Episode 65: Brinston

2019-07-2201:02:47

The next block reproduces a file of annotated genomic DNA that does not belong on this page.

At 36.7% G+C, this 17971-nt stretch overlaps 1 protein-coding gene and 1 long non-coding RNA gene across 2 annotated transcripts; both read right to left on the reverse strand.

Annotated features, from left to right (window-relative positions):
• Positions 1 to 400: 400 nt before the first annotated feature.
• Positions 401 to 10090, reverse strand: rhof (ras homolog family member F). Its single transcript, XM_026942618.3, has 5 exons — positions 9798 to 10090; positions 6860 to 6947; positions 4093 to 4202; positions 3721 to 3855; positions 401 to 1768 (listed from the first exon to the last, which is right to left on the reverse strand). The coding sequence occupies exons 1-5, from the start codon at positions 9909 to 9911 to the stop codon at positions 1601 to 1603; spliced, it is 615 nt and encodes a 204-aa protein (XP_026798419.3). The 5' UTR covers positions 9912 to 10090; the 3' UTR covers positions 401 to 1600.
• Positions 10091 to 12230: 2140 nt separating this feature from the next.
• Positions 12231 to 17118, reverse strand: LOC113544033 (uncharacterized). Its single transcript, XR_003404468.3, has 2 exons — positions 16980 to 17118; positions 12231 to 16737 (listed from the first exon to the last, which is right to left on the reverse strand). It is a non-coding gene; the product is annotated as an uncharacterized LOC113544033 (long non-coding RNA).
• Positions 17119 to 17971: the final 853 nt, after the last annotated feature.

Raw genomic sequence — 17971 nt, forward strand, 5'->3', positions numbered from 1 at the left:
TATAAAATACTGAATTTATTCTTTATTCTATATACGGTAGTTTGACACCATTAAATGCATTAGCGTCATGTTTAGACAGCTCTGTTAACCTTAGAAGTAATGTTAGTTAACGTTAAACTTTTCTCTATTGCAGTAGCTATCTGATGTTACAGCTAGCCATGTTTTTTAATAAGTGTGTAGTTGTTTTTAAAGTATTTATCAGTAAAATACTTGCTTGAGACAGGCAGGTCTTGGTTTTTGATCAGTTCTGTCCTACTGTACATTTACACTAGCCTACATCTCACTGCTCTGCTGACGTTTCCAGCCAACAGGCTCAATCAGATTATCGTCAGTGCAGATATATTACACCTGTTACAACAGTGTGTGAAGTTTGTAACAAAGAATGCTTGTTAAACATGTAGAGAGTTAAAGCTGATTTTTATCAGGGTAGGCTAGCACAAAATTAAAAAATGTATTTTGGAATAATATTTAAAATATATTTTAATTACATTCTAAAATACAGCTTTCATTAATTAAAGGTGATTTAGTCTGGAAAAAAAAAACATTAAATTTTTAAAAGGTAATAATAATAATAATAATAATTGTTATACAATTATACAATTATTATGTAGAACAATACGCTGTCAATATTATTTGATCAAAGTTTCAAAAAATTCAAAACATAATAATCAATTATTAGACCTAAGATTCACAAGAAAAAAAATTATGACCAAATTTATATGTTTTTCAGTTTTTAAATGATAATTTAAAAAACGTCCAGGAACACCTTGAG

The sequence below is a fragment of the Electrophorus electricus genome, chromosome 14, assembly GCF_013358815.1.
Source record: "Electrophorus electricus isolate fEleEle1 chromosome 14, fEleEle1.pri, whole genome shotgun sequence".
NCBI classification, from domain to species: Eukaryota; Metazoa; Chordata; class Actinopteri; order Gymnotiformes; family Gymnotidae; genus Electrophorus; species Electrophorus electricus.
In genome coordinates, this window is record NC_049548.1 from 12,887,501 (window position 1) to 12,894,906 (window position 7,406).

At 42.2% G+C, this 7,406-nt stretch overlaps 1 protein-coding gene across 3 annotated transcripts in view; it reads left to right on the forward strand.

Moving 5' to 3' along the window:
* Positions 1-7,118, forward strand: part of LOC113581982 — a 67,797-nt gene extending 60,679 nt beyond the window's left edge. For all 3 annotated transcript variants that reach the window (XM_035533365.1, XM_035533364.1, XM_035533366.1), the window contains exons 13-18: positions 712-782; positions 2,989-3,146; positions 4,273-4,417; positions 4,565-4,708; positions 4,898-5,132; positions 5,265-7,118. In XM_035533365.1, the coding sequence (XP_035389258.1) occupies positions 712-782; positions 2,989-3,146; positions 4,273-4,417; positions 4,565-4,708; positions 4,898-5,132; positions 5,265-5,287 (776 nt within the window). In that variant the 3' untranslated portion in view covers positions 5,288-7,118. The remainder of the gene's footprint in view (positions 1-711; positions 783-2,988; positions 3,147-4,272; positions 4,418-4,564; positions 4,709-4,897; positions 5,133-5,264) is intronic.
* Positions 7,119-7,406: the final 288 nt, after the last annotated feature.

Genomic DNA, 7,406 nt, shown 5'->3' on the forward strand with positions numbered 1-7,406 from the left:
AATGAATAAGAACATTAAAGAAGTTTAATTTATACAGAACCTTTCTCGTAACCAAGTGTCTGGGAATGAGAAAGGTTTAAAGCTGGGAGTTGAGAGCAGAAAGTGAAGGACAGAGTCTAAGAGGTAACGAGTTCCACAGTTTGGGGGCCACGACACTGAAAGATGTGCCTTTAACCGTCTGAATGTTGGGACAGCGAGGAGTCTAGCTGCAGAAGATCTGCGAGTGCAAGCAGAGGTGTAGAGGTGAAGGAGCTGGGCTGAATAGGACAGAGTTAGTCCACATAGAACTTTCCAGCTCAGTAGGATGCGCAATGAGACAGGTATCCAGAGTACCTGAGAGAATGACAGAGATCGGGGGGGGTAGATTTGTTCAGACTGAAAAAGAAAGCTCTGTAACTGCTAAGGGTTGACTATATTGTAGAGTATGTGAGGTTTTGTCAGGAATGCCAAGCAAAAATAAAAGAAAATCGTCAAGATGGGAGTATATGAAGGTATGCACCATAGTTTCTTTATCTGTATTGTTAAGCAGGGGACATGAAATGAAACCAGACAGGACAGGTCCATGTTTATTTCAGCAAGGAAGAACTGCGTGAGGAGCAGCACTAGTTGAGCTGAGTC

“I’m not solely an artist, that’s not my identity. I’m not just an artist, I’m a vessel. You are not defined by your occupation. You are not defined by the person that you spend your life with. You’re a creation that’s meant for more than just being an accountant, or a photographer, or a painter, or a carpenter. You’re meant for much more than just that. You are meant to use that as a place to help people.”Dallas based artist Matthew Brinston (https://brinston.co) categorizes his very distinctive painting style as something like descriptive realism that leans toward the abstract. The characters in his works come confidently right out of his imagination with each decisive brush stroke and seem especially unique and attractive in an odd way. Over the last 6 years since he was involved in an almost fatal motorcycle accident that changed his life, he has been painting in earnest and feels that his purpose is to create art to make the world a better place and to help others, primarily directed by his faith in God. Be sure to check out the work and also his very distinctive self branding, social media approach, and marketing style that as he states in the interview is aimed at getting people to take a pause.About text courtesty of brinston.co (https://brinston.co/about/)When death leads to life, art is inevitable. And art, as creation, is a reflection of its creator. Brinston and his work consistently grapple with the revolution of death and life and death again. The cacophonous symphony of color and shape, rhythm and structure that compose his work is all at once chaotic and calm. Just as the artist himself is an amalgam of mania and peace. The composition of art and artist is indistinguishable… just as his art is an extension of himself, the artist has become an extension of his art. For the artist, art is valuable in its making life worth living. Art has given him purpose and meaning, the people he loves, the places he’s been, literal survival, a future. Art is everything. And now with everything, the artist seeks to share this existential gift through collaboration and demonstration. Impact the world through connection. Inform himself and those around him through interaction. Art is the universal teacher. And the artist’s goal is to help people find little bits of themselves through personal synergy with the art. The artist’s path from life to death and back to life again has not been without pain. But the vision of Christ plus the inevitable clarity of death have afforded him balance amidst chaos and a wealth of generosity through selfless invention. The artist creates not for glory, fame or control… but because he is an artist. And an artist creates.https://files.fireside.fm/file/fireside-uploads/images/4/41335247-836c-4f4a-8a8b-aeca55f3227a/3pN1deR8.jpegPhoto courtesy of brinston.co. Photographer unknown.Some of the subjects we discuss:IntroductionArt growing upEarly music careerMotorcycle accidentMiracle survivalMeeting ChristRecovery/paintingFinishing schoolFirst worksSelf inspirationStudio art/marketingEmotions in the workGetting to know the selfFrance residencyDaily routineStudio practiceThe blank canvasConfidenceDaily prayersVulnerability/wisdomMomentumIdentity/purposeDaily clarity/adventureGratitudeMarriage/growing loveThe world you createPreacher paintingsBrinston brandPause/perceptionArt vending machineLeaving art in cityCreating urgencyDallas communitySense of careerSuccess & moneyNurturing relationships Protecting yourselfMentorshipChrist’s presenceCheat codeListening to your pathThis interview has been edited and condensed for clarity.Intro music generously provided by Stan Killian (http://stankillian.com/main/)Support this podcast. (http://www.austinarttalk.com/supportpodcast)